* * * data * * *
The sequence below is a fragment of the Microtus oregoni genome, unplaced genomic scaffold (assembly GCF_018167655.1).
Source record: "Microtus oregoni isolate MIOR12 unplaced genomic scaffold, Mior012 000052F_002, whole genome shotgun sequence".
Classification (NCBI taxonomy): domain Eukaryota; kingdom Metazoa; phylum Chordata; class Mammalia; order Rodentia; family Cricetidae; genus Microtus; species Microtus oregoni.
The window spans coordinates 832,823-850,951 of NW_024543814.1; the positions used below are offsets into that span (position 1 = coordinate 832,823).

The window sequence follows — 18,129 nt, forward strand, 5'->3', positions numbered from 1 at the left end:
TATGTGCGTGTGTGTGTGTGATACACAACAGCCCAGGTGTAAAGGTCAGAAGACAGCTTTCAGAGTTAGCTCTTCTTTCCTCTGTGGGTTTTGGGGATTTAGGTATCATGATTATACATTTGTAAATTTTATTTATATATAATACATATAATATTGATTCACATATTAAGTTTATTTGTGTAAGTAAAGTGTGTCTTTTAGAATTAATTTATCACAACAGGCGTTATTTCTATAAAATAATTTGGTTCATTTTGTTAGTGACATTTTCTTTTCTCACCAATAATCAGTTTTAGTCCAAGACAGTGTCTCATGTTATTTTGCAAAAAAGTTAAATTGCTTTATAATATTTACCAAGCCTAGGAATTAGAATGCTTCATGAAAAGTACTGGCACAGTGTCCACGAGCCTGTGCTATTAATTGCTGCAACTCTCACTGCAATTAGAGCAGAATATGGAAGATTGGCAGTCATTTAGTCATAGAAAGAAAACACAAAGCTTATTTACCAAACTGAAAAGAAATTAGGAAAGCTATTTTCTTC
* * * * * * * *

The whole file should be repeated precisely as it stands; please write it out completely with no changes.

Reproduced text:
The sequence below is a fragment of the Microtus oregoni genome, unplaced genomic scaffold (assembly GCF_018167655.1).
Source record: "Microtus oregoni isolate MIOR12 unplaced genomic scaffold, Mior012 000052F_002, whole genome shotgun sequence".
Classification (NCBI taxonomy): domain Eukaryota; kingdom Metazoa; phylum Chordata; class Mammalia; order Rodentia; family Cricetidae; genus Microtus; species Microtus oregoni.
The window spans coordinates 832,823-850,951 of NW_024543814.1; the positions used below are offsets into that span (position 1 = coordinate 832,823).

The window sequence follows — 18,129 nt, forward strand, 5'->3', positions numbered from 1 at the left end:
TATGTGCGTGTGTGTGTGTGATACACAACAGCCCAGGTGTAAAGGTCAGAAGACAGCTTTCAGAGTTAGCTCTTCTTTCCTCTGTGGGTTTTGGGGATTTAGGTATCATGATTATACATTTGTAAATTTTATTTATATATAATACATATAATATTGATTCACATATTAAGTTTATTTGTGTAAGTAAAGTGTGTCTTTTAGAATTAATTTATCACAACAGGCGTTATTTCTATAAAATAATTTGGTTCATTTTGTTAGTGACATTTTCTTTTCTCACCAATAATCAGTTTTAGTCCAAGACAGTGTCTCATGTTATTTTGCAAAAAAGTTAAATTGCTTTATAATATTTACCAAGCCTAGGAATTAGAATGCTTCATGAAAAGTACTGGCACAGTGTCCACGAGCCTGTGCTATTAATTGCTGCAACTCTCACTGCAATTAGAGCAGAATATGGAAGATTGGCAGTCATTTAGTCATAGAAAGAAAACACAAAGCTTATTTACCAAACTGAAAAGAAATTAGGAAAGCTATTTTCTTC